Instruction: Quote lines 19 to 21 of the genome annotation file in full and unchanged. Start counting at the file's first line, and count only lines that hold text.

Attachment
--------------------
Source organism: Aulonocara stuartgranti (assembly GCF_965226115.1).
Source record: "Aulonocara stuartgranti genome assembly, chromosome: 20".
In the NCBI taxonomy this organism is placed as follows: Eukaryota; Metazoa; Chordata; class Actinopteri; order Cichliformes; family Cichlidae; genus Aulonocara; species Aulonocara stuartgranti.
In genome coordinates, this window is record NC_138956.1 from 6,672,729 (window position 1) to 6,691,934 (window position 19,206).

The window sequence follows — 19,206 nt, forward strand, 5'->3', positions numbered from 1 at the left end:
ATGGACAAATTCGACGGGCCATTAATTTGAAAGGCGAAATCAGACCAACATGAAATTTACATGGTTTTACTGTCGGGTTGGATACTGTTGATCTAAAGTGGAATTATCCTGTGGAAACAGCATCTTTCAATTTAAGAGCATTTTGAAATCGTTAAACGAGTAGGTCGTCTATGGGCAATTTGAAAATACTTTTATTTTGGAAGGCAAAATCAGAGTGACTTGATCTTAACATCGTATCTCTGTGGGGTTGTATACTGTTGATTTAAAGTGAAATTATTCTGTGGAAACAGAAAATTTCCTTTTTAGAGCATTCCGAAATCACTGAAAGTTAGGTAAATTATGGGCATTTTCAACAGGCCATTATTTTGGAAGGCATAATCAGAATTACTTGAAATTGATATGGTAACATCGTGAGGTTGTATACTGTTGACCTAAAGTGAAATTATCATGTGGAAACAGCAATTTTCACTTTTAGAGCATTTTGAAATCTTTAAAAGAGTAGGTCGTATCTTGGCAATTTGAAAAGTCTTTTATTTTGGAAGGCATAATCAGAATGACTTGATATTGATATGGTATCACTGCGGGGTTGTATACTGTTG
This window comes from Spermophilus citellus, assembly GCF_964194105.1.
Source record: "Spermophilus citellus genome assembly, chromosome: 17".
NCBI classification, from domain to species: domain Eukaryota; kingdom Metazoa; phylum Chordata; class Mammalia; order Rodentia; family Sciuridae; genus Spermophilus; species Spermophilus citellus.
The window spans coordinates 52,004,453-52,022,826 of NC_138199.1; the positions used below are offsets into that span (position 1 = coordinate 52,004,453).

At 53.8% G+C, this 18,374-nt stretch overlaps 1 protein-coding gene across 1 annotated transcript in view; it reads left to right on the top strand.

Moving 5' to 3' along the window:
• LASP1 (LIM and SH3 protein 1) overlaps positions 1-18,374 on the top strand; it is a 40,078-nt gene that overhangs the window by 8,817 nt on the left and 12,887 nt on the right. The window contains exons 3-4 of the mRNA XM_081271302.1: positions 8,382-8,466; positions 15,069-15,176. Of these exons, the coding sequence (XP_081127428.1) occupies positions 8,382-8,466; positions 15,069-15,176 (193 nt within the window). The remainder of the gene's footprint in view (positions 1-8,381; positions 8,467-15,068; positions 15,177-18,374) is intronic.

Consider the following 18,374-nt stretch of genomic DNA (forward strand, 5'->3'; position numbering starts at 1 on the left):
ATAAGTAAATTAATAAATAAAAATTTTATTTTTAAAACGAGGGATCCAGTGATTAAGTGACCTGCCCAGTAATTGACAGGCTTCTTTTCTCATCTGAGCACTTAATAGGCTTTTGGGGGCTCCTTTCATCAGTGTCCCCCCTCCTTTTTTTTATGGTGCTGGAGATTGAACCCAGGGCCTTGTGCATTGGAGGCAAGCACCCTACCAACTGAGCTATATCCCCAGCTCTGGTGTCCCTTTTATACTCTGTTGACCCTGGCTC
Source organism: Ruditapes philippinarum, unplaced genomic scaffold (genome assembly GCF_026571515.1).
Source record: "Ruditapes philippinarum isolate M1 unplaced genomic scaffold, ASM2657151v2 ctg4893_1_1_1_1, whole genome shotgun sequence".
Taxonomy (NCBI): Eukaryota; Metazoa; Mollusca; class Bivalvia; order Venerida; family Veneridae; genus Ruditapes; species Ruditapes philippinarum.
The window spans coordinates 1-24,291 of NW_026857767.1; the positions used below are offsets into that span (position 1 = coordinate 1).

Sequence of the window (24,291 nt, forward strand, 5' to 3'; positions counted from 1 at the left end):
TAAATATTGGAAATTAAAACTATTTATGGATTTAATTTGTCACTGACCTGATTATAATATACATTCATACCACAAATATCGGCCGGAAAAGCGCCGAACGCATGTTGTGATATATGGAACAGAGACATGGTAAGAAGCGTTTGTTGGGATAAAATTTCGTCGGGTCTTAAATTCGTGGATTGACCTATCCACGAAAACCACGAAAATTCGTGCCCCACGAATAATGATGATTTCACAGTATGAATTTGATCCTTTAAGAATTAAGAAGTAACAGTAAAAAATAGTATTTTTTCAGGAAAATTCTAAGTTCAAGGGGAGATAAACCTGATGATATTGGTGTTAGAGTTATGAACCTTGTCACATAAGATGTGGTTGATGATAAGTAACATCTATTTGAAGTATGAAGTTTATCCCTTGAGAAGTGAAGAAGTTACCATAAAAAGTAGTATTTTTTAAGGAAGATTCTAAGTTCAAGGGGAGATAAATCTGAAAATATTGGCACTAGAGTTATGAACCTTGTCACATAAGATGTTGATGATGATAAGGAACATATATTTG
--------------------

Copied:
The window spans coordinates 1-24,291 of NW_026857767.1; the positions used below are offsets into that span (position 1 = coordinate 1).

Sequence of the window (24,291 nt, forward strand, 5' to 3'; positions counted from 1 at the left end):
TAAATATTGGAAATTAAAACTATTTATGGATTTAATTTGTCACTGACCTGATTATAATATACATTCATACCACAAATATCGGCCGGAAAAGCGCCGAACGCATGTTGTGATATATGGAACAGAGACATGGTAAGAAGCGTTTGTTGGGATAAAATTTCGTCGGGTCTTAAATTCGTGGATTGACCTATCCACGAAAACCACGAAAATTCGTGCCCCACGAATAATGATGATTTCACAGTATGAATTTGATCCTTTAAGAATTAAGAAGTAACAGTAAAAAATAGTATTTTTTCAGGAAAATTCTAAGTTCAAGGGGAGATAAACCTGATGATATTGGTGTTAGAGTTATGAACCTTGTCACATAAGATGTGGTTGATGATAAGTAACATCTATTTGAAGTATGAAGTTTATCCCTTGAGAAGTGAAGAAGTTACCATAAAAAGTAGTATTTTTTAAGGAAGATTCTAAGTTCAAGGGGAGATAAATCTGAAAATATTGGCACTAGAGTTATGAACCTTGTCACATAAGATGTTGATGATGATAAGGAACATATATTTG